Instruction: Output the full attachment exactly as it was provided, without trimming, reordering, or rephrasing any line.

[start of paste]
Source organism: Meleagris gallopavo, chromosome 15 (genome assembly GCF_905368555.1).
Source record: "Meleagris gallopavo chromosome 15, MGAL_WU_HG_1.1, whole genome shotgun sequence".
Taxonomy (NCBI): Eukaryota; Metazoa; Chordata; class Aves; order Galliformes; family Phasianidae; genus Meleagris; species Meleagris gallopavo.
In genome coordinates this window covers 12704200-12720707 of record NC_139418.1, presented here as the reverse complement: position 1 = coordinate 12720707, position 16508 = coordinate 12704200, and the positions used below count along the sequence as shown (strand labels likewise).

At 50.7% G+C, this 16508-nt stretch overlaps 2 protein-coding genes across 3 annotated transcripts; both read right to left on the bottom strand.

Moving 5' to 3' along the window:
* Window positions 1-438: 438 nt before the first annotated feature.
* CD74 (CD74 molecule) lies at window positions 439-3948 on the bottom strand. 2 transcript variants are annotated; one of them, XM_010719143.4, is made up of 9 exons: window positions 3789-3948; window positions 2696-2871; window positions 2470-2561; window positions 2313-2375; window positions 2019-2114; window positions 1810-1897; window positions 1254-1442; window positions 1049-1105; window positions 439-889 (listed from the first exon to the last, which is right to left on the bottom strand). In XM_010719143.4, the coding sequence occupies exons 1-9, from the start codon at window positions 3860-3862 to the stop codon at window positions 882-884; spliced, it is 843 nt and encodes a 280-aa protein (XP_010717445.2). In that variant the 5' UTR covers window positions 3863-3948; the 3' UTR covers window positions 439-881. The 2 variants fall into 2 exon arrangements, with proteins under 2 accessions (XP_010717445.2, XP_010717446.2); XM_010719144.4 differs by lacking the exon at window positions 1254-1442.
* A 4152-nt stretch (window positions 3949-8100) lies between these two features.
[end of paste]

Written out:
Source organism: Meleagris gallopavo, chromosome 15 (genome assembly GCF_905368555.1).
Source record: "Meleagris gallopavo chromosome 15, MGAL_WU_HG_1.1, whole genome shotgun sequence".
Taxonomy (NCBI): Eukaryota; Metazoa; Chordata; class Aves; order Galliformes; family Phasianidae; genus Meleagris; species Meleagris gallopavo.
In genome coordinates this window covers 12704200-12720707 of record NC_139418.1, presented here as the reverse complement: position 1 = coordinate 12720707, position 16508 = coordinate 12704200, and the positions used below count along the sequence as shown (strand labels likewise).

At 50.7% G+C, this 16508-nt stretch overlaps 2 protein-coding genes across 3 annotated transcripts; both read right to left on the bottom strand.

Moving 5' to 3' along the window:
* Window positions 1-438: 438 nt before the first annotated feature.
* CD74 (CD74 molecule) lies at window positions 439-3948 on the bottom strand. 2 transcript variants are annotated; one of them, XM_010719143.4, is made up of 9 exons: window positions 3789-3948; window positions 2696-2871; window positions 2470-2561; window positions 2313-2375; window positions 2019-2114; window positions 1810-1897; window positions 1254-1442; window positions 1049-1105; window positions 439-889 (listed from the first exon to the last, which is right to left on the bottom strand). In XM_010719143.4, the coding sequence occupies exons 1-9, from the start codon at window positions 3860-3862 to the stop codon at window positions 882-884; spliced, it is 843 nt and encodes a 280-aa protein (XP_010717445.2). In that variant the 5' UTR covers window positions 3863-3948; the 3' UTR covers window positions 439-881. The 2 variants fall into 2 exon arrangements, with proteins under 2 accessions (XP_010717445.2, XP_010717446.2); XM_010719144.4 differs by lacking the exon at window positions 1254-1442.
* A 4152-nt stretch (window positions 3949-8100) lies between these two features.